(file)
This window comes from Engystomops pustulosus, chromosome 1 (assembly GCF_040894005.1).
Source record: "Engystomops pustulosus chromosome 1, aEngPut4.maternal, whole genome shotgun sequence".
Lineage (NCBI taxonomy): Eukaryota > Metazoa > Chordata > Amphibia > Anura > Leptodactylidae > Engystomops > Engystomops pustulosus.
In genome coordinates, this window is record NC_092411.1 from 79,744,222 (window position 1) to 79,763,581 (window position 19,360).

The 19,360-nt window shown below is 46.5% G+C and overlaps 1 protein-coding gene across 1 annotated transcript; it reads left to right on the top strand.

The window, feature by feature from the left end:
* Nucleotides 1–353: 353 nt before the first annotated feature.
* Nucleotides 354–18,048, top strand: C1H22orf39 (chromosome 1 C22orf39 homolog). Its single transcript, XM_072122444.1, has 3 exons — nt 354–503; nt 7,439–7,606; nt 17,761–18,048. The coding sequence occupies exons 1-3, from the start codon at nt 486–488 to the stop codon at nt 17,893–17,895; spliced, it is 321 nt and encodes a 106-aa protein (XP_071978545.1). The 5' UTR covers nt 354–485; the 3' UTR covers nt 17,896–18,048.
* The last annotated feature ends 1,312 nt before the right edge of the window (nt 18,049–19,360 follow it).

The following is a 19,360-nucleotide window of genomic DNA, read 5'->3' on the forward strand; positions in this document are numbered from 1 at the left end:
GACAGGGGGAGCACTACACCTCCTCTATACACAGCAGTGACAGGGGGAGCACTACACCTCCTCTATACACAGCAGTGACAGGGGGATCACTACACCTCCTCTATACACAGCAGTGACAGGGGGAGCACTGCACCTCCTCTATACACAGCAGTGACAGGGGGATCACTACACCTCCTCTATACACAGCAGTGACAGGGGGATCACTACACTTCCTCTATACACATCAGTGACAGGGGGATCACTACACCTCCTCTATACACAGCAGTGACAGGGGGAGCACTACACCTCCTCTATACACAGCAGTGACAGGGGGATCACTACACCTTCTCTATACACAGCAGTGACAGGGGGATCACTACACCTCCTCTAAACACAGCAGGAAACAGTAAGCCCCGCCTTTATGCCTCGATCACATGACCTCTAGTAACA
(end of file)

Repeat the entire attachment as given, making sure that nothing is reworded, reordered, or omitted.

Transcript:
This window comes from Engystomops pustulosus, chromosome 1 (assembly GCF_040894005.1).
Source record: "Engystomops pustulosus chromosome 1, aEngPut4.maternal, whole genome shotgun sequence".
Lineage (NCBI taxonomy): Eukaryota > Metazoa > Chordata > Amphibia > Anura > Leptodactylidae > Engystomops > Engystomops pustulosus.
In genome coordinates, this window is record NC_092411.1 from 79,744,222 (window position 1) to 79,763,581 (window position 19,360).

The 19,360-nt window shown below is 46.5% G+C and overlaps 1 protein-coding gene across 1 annotated transcript; it reads left to right on the top strand.

The window, feature by feature from the left end:
* Nucleotides 1–353: 353 nt before the first annotated feature.
* Nucleotides 354–18,048, top strand: C1H22orf39 (chromosome 1 C22orf39 homolog). Its single transcript, XM_072122444.1, has 3 exons — nt 354–503; nt 7,439–7,606; nt 17,761–18,048. The coding sequence occupies exons 1-3, from the start codon at nt 486–488 to the stop codon at nt 17,893–17,895; spliced, it is 321 nt and encodes a 106-aa protein (XP_071978545.1). The 5' UTR covers nt 354–485; the 3' UTR covers nt 17,896–18,048.
* The last annotated feature ends 1,312 nt before the right edge of the window (nt 18,049–19,360 follow it).

The following is a 19,360-nucleotide window of genomic DNA, read 5'->3' on the forward strand; positions in this document are numbered from 1 at the left end:
GACAGGGGGAGCACTACACCTCCTCTATACACAGCAGTGACAGGGGGAGCACTACACCTCCTCTATACACAGCAGTGACAGGGGGATCACTACACCTCCTCTATACACAGCAGTGACAGGGGGAGCACTGCACCTCCTCTATACACAGCAGTGACAGGGGGATCACTACACCTCCTCTATACACAGCAGTGACAGGGGGATCACTACACTTCCTCTATACACATCAGTGACAGGGGGATCACTACACCTCCTCTATACACAGCAGTGACAGGGGGAGCACTACACCTCCTCTATACACAGCAGTGACAGGGGGATCACTACACCTTCTCTATACACAGCAGTGACAGGGGGATCACTACACCTCCTCTAAACACAGCAGGAAACAGTAAGCCCCGCCTTTATGCCTCGATCACATGACCTCTAGTAACA